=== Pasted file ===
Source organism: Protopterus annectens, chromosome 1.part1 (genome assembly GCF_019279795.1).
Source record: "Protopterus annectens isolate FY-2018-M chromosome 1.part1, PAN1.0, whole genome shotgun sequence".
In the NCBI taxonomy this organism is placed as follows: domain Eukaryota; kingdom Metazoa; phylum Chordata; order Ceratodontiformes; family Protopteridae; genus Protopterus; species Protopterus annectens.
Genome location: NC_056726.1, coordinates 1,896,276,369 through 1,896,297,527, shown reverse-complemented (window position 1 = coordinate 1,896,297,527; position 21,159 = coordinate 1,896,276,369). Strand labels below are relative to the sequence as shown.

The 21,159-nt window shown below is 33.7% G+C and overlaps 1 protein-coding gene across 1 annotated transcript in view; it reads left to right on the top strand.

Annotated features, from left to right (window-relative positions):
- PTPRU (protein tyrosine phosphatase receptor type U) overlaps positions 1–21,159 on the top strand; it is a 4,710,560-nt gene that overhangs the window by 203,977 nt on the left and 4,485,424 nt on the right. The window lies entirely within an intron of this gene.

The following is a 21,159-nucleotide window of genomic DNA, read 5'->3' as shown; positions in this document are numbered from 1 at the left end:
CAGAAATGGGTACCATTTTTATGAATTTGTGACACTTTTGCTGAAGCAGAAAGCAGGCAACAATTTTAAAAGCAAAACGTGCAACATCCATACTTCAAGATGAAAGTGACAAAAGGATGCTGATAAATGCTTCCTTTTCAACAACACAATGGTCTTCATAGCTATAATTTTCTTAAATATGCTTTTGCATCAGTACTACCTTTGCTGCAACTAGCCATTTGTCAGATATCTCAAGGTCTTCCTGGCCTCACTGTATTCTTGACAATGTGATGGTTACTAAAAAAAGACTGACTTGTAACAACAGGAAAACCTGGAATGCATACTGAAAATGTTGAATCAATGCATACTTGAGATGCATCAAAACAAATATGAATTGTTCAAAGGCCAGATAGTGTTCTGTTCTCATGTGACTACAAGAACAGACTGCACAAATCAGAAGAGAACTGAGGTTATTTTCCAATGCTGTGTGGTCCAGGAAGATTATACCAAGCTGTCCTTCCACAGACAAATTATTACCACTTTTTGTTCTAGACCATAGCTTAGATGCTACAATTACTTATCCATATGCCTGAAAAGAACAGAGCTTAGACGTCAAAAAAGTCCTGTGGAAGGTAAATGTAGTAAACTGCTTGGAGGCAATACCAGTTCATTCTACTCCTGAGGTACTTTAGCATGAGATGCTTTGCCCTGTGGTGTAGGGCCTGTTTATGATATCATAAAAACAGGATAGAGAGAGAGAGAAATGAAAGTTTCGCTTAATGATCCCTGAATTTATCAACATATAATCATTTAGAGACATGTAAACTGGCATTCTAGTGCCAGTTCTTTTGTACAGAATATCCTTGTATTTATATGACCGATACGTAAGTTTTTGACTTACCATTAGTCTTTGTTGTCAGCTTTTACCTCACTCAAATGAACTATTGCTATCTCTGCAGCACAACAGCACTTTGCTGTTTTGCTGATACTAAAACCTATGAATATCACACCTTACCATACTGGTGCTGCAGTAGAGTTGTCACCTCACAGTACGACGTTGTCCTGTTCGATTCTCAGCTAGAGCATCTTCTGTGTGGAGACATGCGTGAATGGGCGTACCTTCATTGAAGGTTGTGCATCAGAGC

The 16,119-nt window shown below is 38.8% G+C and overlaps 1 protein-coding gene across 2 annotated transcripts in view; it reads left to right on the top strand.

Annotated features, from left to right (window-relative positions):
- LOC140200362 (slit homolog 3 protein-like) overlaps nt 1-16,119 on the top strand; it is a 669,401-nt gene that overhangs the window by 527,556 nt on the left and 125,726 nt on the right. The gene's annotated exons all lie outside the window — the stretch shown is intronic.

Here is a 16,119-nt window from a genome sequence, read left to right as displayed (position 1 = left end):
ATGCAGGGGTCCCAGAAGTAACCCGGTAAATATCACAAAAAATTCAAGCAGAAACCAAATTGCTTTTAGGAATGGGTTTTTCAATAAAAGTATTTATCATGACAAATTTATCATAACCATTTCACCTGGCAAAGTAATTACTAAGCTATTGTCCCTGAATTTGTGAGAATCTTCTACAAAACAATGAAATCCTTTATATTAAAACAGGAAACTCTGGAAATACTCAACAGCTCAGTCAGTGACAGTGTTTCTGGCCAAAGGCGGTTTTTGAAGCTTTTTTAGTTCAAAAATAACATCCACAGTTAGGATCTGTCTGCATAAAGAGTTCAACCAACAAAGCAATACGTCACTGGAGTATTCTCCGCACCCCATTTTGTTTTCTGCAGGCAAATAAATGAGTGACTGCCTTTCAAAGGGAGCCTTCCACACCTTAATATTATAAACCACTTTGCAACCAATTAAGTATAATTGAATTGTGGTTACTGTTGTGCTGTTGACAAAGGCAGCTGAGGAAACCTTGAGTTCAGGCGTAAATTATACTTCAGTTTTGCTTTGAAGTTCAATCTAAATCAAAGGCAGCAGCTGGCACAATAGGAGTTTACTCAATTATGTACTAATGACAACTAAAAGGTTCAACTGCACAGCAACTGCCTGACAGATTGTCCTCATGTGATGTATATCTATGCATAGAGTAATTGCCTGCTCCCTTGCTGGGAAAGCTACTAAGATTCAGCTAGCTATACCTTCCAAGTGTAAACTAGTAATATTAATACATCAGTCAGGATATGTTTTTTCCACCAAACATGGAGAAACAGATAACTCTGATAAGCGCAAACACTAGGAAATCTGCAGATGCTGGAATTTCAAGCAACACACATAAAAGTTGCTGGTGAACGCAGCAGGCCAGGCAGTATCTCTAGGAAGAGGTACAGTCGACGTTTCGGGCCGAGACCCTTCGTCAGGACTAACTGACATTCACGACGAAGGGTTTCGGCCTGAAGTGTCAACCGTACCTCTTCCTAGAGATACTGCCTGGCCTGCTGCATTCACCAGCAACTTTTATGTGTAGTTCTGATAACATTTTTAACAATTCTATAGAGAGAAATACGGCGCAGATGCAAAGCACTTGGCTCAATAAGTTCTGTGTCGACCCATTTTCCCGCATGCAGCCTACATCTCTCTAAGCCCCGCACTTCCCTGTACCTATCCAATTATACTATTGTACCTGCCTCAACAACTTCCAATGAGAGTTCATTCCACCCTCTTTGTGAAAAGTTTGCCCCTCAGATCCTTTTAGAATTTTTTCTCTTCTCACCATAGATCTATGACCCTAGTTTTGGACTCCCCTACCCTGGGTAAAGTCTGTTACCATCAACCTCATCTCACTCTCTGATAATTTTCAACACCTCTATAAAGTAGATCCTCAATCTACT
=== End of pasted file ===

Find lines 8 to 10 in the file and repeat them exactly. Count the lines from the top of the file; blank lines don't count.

The following is a 21,159-nucleotide window of genomic DNA, read 5'->3' as shown; positions in this document are numbered from 1 at the left end:
CAGAAATGGGTACCATTTTTATGAATTTGTGACACTTTTGCTGAAGCAGAAAGCAGGCAACAATTTTAAAAGCAAAACGTGCAACATCCATACTTCAAGATGAAAGTGACAAAAGGATGCTGATAAATGCTTCCTTTTCAACAACACAATGGTCTTCATAGCTATAATTTTCTTAAATATGCTTTTGCATCAGTACTACCTTTGCTGCAACTAGCCATTTGTCAGATATCTCAAGGTCTTCCTGGCCTCACTGTATTCTTGACAATGTGATGGTTACTAAAAAAAGACTGACTTGTAACAACAGGAAAACCTGGAATGCATACTGAAAATGTTGAATCAATGCATACTTGAGATGCATCAAAACAAATATGAATTGTTCAAAGGCCAGATAGTGTTCTGTTCTCATGTGACTACAAGAACAGACTGCACAAATCAGAAGAGAACTGAGGTTATTTTCCAATGCTGTGTGGTCCAGGAAGATTATACCAAGCTGTCCTTCCACAGACAAATTATTACCACTTTTTGTTCTAGACCATAGCTTAGATGCTACAATTACTTATCCATATGCCTGAAAAGAACAGAGCTTAGACGTCAAAAAAGTCCTGTGGAAGGTAAATGTAGTAAACTGCTTGGAGGCAATACCAGTTCATTCTACTCCTGAGGTACTTTAGCATGAGATGCTTTGCCCTGTGGTGTAGGGCCTGTTTATGATATCATAAAAACAGGATAGAGAGAGAGAGAAATGAAAGTTTCGCTTAATGATCCCTGAATTTATCAACATATAATCATTTAGAGACATGTAAACTGGCATTCTAGTGCCAGTTCTTTTGTACAGAATATCCTTGTATTTATATGACCGATACGTAAGTTTTTGACTTACCATTAGTCTTTGTTGTCAGCTTTTACCTCACTCAAATGAACTATTGCTATCTCTGCAGCACAACAGCACTTTGCTGTTTTGCTGATACTAAAACCTATGAATATCACACCTTACCATACTGGTGCTGCAGTAGAGTTGTCACCTCACAGTACGACGTTGTCCTGTTCGATTCTCAGCTAGAGCATCTTCTGTGTGGAGACATGCGTGAATGGGCGTACCTTCATTGAAGGTTGTGCATCAGAGC

The 16,119-nt window shown below is 38.8% G+C and overlaps 1 protein-coding gene across 2 annotated transcripts in view; it reads left to right on the top strand.